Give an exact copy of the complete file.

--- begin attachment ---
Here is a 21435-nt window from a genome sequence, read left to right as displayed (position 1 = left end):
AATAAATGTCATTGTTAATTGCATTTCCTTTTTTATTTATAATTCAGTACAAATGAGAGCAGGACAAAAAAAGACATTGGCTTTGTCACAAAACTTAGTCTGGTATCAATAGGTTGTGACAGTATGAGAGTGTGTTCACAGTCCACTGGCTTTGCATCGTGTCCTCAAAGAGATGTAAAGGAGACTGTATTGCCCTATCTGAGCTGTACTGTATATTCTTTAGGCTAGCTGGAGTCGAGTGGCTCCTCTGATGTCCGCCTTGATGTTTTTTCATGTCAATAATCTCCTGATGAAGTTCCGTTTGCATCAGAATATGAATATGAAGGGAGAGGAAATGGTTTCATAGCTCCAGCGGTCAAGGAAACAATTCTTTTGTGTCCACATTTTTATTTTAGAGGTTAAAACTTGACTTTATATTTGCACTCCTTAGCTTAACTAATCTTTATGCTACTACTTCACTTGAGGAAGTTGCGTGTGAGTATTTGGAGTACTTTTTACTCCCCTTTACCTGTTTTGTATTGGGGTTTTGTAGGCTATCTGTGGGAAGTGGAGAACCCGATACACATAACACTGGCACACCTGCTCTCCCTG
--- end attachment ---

Here is a 21435-nt window from a genome sequence, read left to right as displayed (position 1 = left end):
AATAAATGTCATTGTTAATTGCATTTCCTTTTTTATTTATAATTCAGTACAAATGAGAGCAGGACAAAAAAAGACATTGGCTTTGTCACAAAACTTAGTCTGGTATCAATAGGTTGTGACAGTATGAGAGTGTGTTCACAGTCCACTGGCTTTGCATCGTGTCCTCAAAGAGATGTAAAGGAGACTGTATTGCCCTATCTGAGCTGTACTGTATATTCTTTAGGCTAGCTGGAGTCGAGTGGCTCCTCTGATGTCCGCCTTGATGTTTTTTCATGTCAATAATCTCCTGATGAAGTTCCGTTTGCATCAGAATATGAATATGAAGGGAGAGGAAATGGTTTCATAGCTCCAGCGGTCAAGGAAACAATTCTTTTGTGTCCACATTTTTATTTTAGAGGTTAAAACTTGACTTTATATTTGCACTCCTTAGCTTAACTAATCTTTATGCTACTACTTCACTTGAGGAAGTTGCGTGTGAGTATTTGGAGTACTTTTTACTCCCCTTTACCTGTTTTGTATTGGGGTTTTGTAGGCTATCTGTGGGAAGTGGAGAACCCGATACACATAACACTGGCACACCTGCTCTCCCTG